• Maybe the implant is at an angle to your other teeth. It might stick out towards the front of your mouth, or be angled back towards your throat.
  • This means that the lab guy has to compensate for the angle of the implant, and has to make a "bent" crown to straighten up the appearance of the new tooth. This can be very difficult for the lab!
  • Maybe the implant is too close to a neighboring tooth. This means that the lab guy has to make the crown very thin on one side, so that there is room for it to fit. Again, this can be very difficult, and the final crown may look a little different to your other teeth.
  • Maybe the gum level is different to the teeth on either side. This is one of the most common dental implant problems.

You normally get an implant because there was a problem with your own natural tooth. Whether it was loose, broken, infected, it doesn't matter. ALL these things will tend to cause the gum to recede around the natural tooth.

When you put an implant in there, we know for a fact that the gum will shrink by another 1 to 2 mm. This means that it is common for the gum around an implant to be several millimeters shorter than the natural tooth on either side.

The lab guy somehow has to make the tooth look as natural as possible, but no matter what he does, that tooth is always going to look "longer" than the neighbors, simply because the gum has shrunk back.

Dental Implant Problems

Frequently we can get away with this, because it's not visible. For example, on a back tooth, you don't really see the gum line when someone smiles. But on a front tooth, it can be a major problem, especially if the person tends to show some gum when they smile.

This one of many reasons why the best, most cosmetic dental implant treatments are often done by dentists who have specialized in gums - called a "Periodontist" - who has also taken an interest in cosmetic dentistry and is a member of something like the American Academy of Cosmetic Dentistry.

What's the solution?

As always, the solution lies in the planning. There are a number of possible dental implant problems that can usually be anticipated BEFORE the implant is done. An uneven gum-line is one of them.

If there is a potential problem, the dentist should consider recommending addition minor surgery to the gum before implant placement, to help get a natural-looking gum-line at the end of treatment. You can find out a bit more about this at Bone Graft For Dental Implant.

As a patient you will probably not be aware of anything. But the new crown may just look a little different somehow. If it's a minor difference, it's usually not noticeable. But if it is a major difference, the crown will "stand out" and look fake.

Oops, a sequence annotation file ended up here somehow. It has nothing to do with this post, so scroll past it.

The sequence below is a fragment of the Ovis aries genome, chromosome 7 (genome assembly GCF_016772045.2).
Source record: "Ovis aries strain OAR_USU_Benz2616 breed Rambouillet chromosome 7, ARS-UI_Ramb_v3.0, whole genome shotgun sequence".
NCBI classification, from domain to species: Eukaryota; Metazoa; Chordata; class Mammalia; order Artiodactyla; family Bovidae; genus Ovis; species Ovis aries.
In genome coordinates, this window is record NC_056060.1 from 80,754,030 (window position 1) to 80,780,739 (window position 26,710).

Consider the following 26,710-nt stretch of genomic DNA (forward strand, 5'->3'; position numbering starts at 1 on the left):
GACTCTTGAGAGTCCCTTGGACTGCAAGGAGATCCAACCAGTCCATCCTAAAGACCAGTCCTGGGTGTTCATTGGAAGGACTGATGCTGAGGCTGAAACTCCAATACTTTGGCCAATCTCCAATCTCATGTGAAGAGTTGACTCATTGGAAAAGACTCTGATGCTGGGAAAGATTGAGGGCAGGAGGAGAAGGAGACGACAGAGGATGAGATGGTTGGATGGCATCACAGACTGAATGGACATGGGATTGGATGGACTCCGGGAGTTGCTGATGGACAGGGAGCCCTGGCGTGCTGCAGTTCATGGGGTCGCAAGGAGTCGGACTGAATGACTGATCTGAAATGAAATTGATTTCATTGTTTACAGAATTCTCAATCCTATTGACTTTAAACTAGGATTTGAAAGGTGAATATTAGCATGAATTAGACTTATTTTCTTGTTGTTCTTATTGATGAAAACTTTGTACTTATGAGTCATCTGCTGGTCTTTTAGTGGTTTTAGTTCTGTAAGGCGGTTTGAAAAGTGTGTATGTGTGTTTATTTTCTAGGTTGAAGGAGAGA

If you think the crown just doesn't look "right", ask your dentist about getting the lab guy to re-do it.

Dental Implant Problems

Once you have your new crown looking great, you may think that's the end of the road. No more dental implant problems? Possibly!

There are some other dental implant problems that can crop up later on.

You might notice the crown starting to wobble a little.

Oh No! Is your implant coming out?

Don't panic. The most frequent cause is the loosening of the small screw that holds your crown onto the implant. It's usually quick and easy for your dentist to re-tighten the screw.

Rarely, it WILL be due to Dental Implant Failure. Bad news, I'm afraid - you'll probably have to get the implant taken out.

Assuming all has gone well so far, your new implant crown may feel fine, but one day you may notice the gum edge getting red around the crown. This may be caused by an inflammation of the gum around the implant.

You can find out about this at my page on peri-implantitis. You should get it checked by your dentist as soon as possible. The bacteria involved could slowly start to attack the bone around the neck of the implant, and over a period of months or years cause it to get loose and fail. Some problems with dental implants have a slow onset.

Any other possible dental implant problems?

Just TWO more to mention!

First, it is always possible for a dental implant crown to break. It might be the porcelain on the biting surface, or it might be one of the components inside the crown or connector. As long as the implant itself is OK, it will be possible to repair or replace the crown. No biggie.

Secondly, and perhaps the most catastrophic, the dental implant itself can break or fracture. This is extremely rare, as titanium is so strong, but it can  happen. The problem is to remove the broken implant, which by this stage is usually fully integrated into the jaw bone.

The image below shows 2 situations; the upper image shows an intact dental implant in the middle of the frame, with a broken temporary acrylic crown on the very left side of the picture.

The lower image shows a new temporary acrylic crown on the left-side tooth, but the dental implant in the center of the picture is now cracked. It must be removed.

Broken dental implant X rayImage courtesy Dr. Tarun Agarwal DDS

So, dental implant problems are unusual; outright failure only happens to 3% - 5% of all implants. Other problems occur a bit more frequently, but can fixed most times. Compared to nearly ALL other medical and surgical procedures, dental implants have an excellent success rate!